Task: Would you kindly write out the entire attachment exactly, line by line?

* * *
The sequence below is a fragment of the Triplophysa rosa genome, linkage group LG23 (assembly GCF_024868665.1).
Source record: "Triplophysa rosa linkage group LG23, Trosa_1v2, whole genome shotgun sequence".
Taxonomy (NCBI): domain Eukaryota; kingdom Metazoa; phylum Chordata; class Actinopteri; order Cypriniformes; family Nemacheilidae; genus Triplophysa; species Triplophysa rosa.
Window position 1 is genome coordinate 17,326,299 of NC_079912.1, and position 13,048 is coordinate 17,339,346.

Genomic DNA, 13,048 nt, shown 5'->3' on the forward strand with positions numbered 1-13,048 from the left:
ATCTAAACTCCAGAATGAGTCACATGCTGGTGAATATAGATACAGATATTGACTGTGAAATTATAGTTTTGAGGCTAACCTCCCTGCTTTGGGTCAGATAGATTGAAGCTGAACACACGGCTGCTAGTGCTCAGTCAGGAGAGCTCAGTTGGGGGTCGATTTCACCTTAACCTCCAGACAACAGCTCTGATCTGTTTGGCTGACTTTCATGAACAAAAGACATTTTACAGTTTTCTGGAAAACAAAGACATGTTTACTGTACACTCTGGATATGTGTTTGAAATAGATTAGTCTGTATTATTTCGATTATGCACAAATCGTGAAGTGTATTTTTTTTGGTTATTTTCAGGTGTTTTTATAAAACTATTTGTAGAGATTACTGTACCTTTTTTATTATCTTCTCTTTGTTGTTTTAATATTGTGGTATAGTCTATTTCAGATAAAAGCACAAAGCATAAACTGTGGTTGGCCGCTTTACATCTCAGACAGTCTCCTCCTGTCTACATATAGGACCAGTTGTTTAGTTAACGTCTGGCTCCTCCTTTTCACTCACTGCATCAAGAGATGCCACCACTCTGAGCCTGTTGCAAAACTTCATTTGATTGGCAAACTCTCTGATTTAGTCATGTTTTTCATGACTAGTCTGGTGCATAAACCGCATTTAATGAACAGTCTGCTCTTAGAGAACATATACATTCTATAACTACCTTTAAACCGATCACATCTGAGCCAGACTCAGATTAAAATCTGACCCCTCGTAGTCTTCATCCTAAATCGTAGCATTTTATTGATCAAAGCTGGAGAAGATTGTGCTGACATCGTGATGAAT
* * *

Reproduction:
The sequence below is a fragment of the Triplophysa rosa genome, linkage group LG23 (assembly GCF_024868665.1).
Source record: "Triplophysa rosa linkage group LG23, Trosa_1v2, whole genome shotgun sequence".
Taxonomy (NCBI): domain Eukaryota; kingdom Metazoa; phylum Chordata; class Actinopteri; order Cypriniformes; family Nemacheilidae; genus Triplophysa; species Triplophysa rosa.
Window position 1 is genome coordinate 17,326,299 of NC_079912.1, and position 13,048 is coordinate 17,339,346.

Genomic DNA, 13,048 nt, shown 5'->3' on the forward strand with positions numbered 1-13,048 from the left:
ATCTAAACTCCAGAATGAGTCACATGCTGGTGAATATAGATACAGATATTGACTGTGAAATTATAGTTTTGAGGCTAACCTCCCTGCTTTGGGTCAGATAGATTGAAGCTGAACACACGGCTGCTAGTGCTCAGTCAGGAGAGCTCAGTTGGGGGTCGATTTCACCTTAACCTCCAGACAACAGCTCTGATCTGTTTGGCTGACTTTCATGAACAAAAGACATTTTACAGTTTTCTGGAAAACAAAGACATGTTTACTGTACACTCTGGATATGTGTTTGAAATAGATTAGTCTGTATTATTTCGATTATGCACAAATCGTGAAGTGTATTTTTTTTGGTTATTTTCAGGTGTTTTTATAAAACTATTTGTAGAGATTACTGTACCTTTTTTATTATCTTCTCTTTGTTGTTTTAATATTGTGGTATAGTCTATTTCAGATAAAAGCACAAAGCATAAACTGTGGTTGGCCGCTTTACATCTCAGACAGTCTCCTCCTGTCTACATATAGGACCAGTTGTTTAGTTAACGTCTGGCTCCTCCTTTTCACTCACTGCATCAAGAGATGCCACCACTCTGAGCCTGTTGCAAAACTTCATTTGATTGGCAAACTCTCTGATTTAGTCATGTTTTTCATGACTAGTCTGGTGCATAAACCGCATTTAATGAACAGTCTGCTCTTAGAGAACATATACATTCTATAACTACCTTTAAACCGATCACATCTGAGCCAGACTCAGATTAAAATCTGACCCCTCGTAGTCTTCATCCTAAATCGTAGCATTTTATTGATCAAAGCTGGAGAAGATTGTGCTGACATCGTGATGAAT